Not all orthodox Jews living amid Las Vegas glitter are poor, of course. One is Sheldon Adelson, owner of the Venetian (if you are ever in Vegas, incidentally, this casino/hotel is not to be missed). The problem is that Adelson is not just a casino magnate, he is also a major Republican donor; his family has thus far given $10 million to the Gingrich super-PAC.
But this is where the mystery thickens. For although Adelson wanted to vote in the Saturday caucuses, as is his right, his orthodox beliefs prevented him from doing so until after the sun set. This meant that one of the country’s leading Republican donors – who has pledged to switch his financial backing to Romney should he get the nomination - could not vote unless the Republican caucuses extended into the evening. (Seventh Day Adventists can not vote on their Sabbath, and would also benefit from this extension). And, so the Republican party accommodated this need.
The problem emerged when voters attending this nighttime caucus were asked, as a condition for participation, if they were attending for religious reasons. When a Republican poll worker asked Mike Dicicco, a Ron Paul supporter who had driven in half an hour from Henderson, Nevada this question, he was met by indignation. “Why wouldn’t I be able to vote just because I’m not Jewish?” Dicicco asked.
Sharon Saska, who had arrived too late to vote at her regular caucus, was also refused entry after she would not sign a declaration that she was attending this caucus for religious reasons. If she had signed, she would have been committing perjury. So she, like other mainstream Christian Republicans – but not Seventh Day Adventists – did not vote. This odd consequence of what seemingly started as an gesture of accommodation for constituents has begun to cause ripples within the Republican party.
Despite this new, religious test, Evan Donoghue, a volunteer for the Ron Paul campaign, was not excluded. Rather, he shouted at the inquiring poll worker, “You are guilty of a felony, sir!”
Poll officials called the police as Donoghue entered the caucus, but Donoghue was not arrested.
So, is the Nevada Republican party now discriminating against mainstream Christian voters? Is converting to Seventh Day Adventism the only way a God-fearing, Jesus-loving, praise the Lord Christian can vote in its nighttime caucus?
Before this columnist chortles too loudly over the new norm in Republican life, it would be wise to keep another thing in mind. If a rule in Nevada declares that only Jews and Adventists are allowed to vote, another rule elsewhere else might specify that only mainstream Christian voters are allowed. If the Republican party declares a war on Christian voters, who knows where it would stop?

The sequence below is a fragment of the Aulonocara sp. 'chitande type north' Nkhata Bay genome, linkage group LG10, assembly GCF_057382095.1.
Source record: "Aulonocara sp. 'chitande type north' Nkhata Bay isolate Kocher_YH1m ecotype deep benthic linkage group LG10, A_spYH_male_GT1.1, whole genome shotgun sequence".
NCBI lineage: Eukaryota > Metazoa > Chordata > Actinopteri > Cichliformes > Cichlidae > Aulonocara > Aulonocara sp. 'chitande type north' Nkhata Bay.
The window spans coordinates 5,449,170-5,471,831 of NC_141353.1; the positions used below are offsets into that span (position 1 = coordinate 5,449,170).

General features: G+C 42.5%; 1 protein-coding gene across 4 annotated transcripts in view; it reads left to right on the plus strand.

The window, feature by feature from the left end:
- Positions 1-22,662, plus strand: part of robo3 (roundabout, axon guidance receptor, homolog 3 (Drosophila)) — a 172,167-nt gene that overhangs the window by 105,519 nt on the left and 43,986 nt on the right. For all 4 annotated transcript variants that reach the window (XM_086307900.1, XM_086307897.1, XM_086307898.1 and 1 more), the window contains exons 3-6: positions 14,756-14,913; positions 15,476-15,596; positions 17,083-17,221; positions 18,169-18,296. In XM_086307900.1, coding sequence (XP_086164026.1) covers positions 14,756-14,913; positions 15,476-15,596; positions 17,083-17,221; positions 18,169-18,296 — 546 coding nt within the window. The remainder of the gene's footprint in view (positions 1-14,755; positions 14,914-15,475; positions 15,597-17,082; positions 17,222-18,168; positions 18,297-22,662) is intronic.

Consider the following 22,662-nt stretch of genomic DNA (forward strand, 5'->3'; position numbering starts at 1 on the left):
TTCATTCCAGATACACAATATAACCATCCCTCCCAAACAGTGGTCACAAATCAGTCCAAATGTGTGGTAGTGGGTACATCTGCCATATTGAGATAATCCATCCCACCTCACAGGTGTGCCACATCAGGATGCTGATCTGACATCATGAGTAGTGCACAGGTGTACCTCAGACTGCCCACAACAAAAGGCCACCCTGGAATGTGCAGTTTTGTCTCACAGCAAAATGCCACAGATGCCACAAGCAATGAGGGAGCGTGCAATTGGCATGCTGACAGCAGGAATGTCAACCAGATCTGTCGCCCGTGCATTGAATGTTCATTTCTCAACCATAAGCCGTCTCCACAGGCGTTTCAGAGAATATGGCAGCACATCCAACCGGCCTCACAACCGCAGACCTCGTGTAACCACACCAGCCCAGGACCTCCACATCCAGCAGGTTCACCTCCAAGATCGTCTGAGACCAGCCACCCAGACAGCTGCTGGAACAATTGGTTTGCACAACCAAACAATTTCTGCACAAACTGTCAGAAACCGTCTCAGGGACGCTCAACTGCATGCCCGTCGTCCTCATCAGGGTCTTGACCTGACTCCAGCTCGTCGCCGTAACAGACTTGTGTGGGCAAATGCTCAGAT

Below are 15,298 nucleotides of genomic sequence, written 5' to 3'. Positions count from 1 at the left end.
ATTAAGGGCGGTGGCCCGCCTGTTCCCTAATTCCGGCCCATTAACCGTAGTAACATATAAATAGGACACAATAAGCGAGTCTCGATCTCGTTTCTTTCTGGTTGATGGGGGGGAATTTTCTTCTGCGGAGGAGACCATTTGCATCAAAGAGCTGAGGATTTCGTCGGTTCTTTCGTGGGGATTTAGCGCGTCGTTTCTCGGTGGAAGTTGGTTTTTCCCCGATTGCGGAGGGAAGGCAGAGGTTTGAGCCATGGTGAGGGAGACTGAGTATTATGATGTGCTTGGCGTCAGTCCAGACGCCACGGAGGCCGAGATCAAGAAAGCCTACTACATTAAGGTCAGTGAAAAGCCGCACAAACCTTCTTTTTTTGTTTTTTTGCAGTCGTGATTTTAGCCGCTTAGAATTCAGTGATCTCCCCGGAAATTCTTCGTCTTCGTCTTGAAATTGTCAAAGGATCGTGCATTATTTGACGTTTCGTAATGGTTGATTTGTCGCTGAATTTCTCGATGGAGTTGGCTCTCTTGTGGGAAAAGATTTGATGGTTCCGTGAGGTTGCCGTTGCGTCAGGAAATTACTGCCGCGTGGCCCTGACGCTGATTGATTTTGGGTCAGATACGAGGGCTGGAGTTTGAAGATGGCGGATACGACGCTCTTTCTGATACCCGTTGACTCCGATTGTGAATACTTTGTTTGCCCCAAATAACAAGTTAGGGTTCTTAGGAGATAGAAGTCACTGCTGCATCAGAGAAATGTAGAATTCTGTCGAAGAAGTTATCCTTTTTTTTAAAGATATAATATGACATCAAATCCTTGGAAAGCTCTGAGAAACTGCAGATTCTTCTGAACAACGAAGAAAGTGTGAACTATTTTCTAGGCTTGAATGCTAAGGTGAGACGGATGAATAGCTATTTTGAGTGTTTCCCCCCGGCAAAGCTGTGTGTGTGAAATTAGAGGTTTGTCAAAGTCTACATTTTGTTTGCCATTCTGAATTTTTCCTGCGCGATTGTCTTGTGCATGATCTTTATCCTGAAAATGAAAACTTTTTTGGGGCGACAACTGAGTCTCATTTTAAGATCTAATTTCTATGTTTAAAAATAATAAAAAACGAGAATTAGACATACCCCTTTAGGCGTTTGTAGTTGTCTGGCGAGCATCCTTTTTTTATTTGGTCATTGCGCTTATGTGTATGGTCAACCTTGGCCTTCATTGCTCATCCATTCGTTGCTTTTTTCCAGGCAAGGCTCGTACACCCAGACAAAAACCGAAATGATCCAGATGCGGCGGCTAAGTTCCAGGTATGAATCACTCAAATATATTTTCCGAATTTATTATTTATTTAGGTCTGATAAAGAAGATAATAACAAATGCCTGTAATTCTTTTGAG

A Republican party war, say, on voters who have not purchased photo IDs? On ex-cons who have been released after serving their time? On the disabled and the elderly who rely on civic volunteers to drive them to and from the polling place – when these volunteers are threatened with fines up to $5,000 per organization, such as the League of Women Voters was in Florida?/p>
According to a report by the Brennan Center for Justice, Republican legislators have enacted these and other restrictions on voters in California, Colorado, Florida, Georgia, Maryland, Missouri, New Mexico, Ohio, and Washington. (The Florida law was subsequently found unconstitutional).
These restrictions also include New Mexico’s requirement that drivers turn in voter registration forms within 48 hours after completing them; and Ohio’s and Colorado’s requirements that individuals pre-register with the state and disclose personal information before helping their neighbors to register to vote. All this comes as 54 million eligible Americans – 25% of eligible voters – remain unregistered.
It is thus hard to decide whether to mourn or celebrate the Republican party’s being caught in its own trap. The party could, of course, support extending voting and caucus hours – but that would undermine its argument that it is restricting access to fight “voter fraud.” The party could likewise drop religious restrictions. But then, as Gov. Rick Perry of the great state of Texas presciently warned us, that would open the door for Islamic terrorists to vote en masse, as they do in Turkey, installing their own government. Or so he says.
Under these circumstances, the Republican-dominated House might even face a Tahrir Square type of mass uprising. And then, what would happen to the Republican vision for our great American democracy?
No! Religious and other restrictions must remain in place! The future of our American democracy depends on it – or so, the Republican party says.
Truly 2012 is not a good year to be a Republican, Christian or otherwise.
That said, this voter wants guaranteed access to the ballot. So my choice now, should I ever decide to vote in the Republican caucuses, is whether to convert to orthodox Judaism or to Seventh Day Adventism. Such a decision, admittedly, will take a bit of study.
Meanwhile, life for Republican caucus voters becomes more complicated.By Joseph Hanania, Aslan Media Columnist